Anti-Semitism Act

The U.S. Capitol building, west side.

Jewish organizations welcomed legislation introduced by group of bipartisan lawmakers on Wednesday that seeks to codify a working definition of anti-Semitism into the American education system.

Titled the Anti-Semitism Awareness Act, the bill was introduced by Reps. Peter Roskam (R-Ill.), Ted Deutch (D-Fla.), Jerrold Nadler (D-N.Y.) and Doug Collins (R-Ga.) in the House of Representatives, and Sens. Tim Scott (R-S.C.) and Bob Casey (D-Pa.) in the Senate. It seeks to direct the Department of Education to use the working definition of anti-Semitism that was developed by the State Department’s Special Envoy to Monitor and Combat Anti-Semitism office in 2010.

A similar bill was unanimously approved by the U.S. Senate in 2016.

Alyza Lewin, the Louis D. Brandeis Center for Human Rights Under Law chief operating officer and director of policy, applauded Congress for the bill, while at the same time noting the spike in anti-Semitism targeting Jewish students in recent years.

“The spike in anti-Semitic incidents in schools has forced Jewish students to face prejudice on their campuses, swastikas in their dorms and danger on their school grounds. No student should ever be singled-out or harassed due to their religious beliefs,” she said. “This bill provides the Department of Education with the guidance it needs to properly identify today’s manifestations of anti-Semitism, particularly those incidents that cross the line from protected anti-Israel expression to blatant anti-Semitic acts.”

According to the FBI’s Hate Crime Report, Jewish hate-crime victims outnumber victims of all other religious groups combined. The problem is most serious in U.S. schools. A Brandeis Center/Trinity College study found that 54 percent of Jewish college students reported experiencing or witnessing anti-Semitism in 2014. And a February ADL report found that anti-Semitic incidents in K-12 schools and on college campuses nearly doubled between 2016 and 2017.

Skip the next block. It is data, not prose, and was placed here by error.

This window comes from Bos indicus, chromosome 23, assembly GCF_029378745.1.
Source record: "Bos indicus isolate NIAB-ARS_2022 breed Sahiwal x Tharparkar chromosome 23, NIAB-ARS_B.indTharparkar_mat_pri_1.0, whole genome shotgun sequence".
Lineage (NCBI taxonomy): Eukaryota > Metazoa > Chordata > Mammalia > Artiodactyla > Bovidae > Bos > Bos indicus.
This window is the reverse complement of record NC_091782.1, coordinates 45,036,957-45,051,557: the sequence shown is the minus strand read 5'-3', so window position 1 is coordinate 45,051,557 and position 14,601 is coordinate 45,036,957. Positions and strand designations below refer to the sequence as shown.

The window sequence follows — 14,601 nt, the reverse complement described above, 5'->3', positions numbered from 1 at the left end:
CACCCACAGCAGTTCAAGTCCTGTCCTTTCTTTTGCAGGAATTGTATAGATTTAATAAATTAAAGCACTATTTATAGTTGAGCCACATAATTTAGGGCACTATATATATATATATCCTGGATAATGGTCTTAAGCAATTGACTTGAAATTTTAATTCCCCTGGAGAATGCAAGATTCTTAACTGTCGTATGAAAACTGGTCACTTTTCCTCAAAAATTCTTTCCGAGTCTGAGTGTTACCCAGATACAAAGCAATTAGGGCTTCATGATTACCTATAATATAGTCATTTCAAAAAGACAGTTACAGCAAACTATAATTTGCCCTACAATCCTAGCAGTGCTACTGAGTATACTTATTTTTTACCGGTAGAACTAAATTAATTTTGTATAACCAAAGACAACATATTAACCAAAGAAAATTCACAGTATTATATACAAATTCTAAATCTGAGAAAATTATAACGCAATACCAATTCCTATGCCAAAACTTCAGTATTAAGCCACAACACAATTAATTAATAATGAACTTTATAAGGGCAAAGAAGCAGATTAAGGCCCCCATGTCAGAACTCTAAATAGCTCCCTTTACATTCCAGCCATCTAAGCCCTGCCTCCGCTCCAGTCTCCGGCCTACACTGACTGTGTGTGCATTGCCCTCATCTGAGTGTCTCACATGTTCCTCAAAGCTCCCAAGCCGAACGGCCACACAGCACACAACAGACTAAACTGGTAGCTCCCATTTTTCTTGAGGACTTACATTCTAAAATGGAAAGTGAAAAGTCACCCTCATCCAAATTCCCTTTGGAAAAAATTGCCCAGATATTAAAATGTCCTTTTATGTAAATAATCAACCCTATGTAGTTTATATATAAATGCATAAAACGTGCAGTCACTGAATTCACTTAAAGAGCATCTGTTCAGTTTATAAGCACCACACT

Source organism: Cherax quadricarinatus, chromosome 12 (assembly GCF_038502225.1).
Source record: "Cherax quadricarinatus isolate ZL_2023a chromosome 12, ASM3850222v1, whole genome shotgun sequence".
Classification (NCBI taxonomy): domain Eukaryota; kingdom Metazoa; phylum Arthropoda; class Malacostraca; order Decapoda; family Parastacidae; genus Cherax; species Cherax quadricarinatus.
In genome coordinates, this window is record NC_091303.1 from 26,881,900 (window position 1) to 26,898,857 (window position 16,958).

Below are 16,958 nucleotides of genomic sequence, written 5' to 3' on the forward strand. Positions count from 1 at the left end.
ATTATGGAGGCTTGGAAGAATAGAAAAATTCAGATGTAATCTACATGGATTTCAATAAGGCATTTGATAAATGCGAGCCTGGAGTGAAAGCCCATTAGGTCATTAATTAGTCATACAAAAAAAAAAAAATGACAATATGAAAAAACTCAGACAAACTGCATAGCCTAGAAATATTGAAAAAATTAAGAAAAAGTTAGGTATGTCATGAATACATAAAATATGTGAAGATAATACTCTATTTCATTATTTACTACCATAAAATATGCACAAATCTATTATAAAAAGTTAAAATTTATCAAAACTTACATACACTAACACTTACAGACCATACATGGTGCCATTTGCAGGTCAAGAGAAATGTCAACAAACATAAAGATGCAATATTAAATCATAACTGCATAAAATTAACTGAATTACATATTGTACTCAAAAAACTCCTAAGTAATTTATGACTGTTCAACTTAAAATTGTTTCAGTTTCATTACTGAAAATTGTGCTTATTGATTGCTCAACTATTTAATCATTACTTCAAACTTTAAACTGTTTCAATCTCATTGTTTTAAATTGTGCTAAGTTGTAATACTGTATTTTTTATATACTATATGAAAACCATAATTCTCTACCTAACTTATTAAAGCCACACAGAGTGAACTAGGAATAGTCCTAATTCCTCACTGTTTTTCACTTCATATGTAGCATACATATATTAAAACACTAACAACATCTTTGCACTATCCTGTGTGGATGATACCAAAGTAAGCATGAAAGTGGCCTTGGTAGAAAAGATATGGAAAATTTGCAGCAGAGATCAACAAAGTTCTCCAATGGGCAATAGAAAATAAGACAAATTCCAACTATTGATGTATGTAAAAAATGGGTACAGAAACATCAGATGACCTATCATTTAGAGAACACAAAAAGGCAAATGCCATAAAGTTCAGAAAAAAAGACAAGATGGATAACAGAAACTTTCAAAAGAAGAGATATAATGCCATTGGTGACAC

“At a time of rising incidents of anti-Semitism, this legislation addresses a core concern of Jewish and pro-Israel students and parents: When does the expression of anti-Semitism, anti-Israel and anti-Zionist sentiments cross the line from First Amendment-protected free expression to harassing, unlawful, discriminatory conduct?” posed ADL CEO Jonathan Greenblatt.

“While most incidents of anti-Semitism on campus are unrelated to anti-Israel activity, the Departments of Education and Justice should have the authority to investigate instances in which anti-Israel activity crosses the line to targeted, unlawful, discriminatory intimidation and harassment of Jewish students,” he added.

Rabbi Abraham Cooper, the associate dean and director of the global social-action agenda for the Simon Wiesenthal Center, stated: “The successful passage of this legislation will give the Department of Education important clarity and guidance to redress anti-Semitic attacks on campus and send a clear message to perpetrators that they will be held accountable for their hate.

“With this clear definition available to authorities,” he said, “an unequivocal message will be delivered that anti-Semitic incidents will not be tolerated.”

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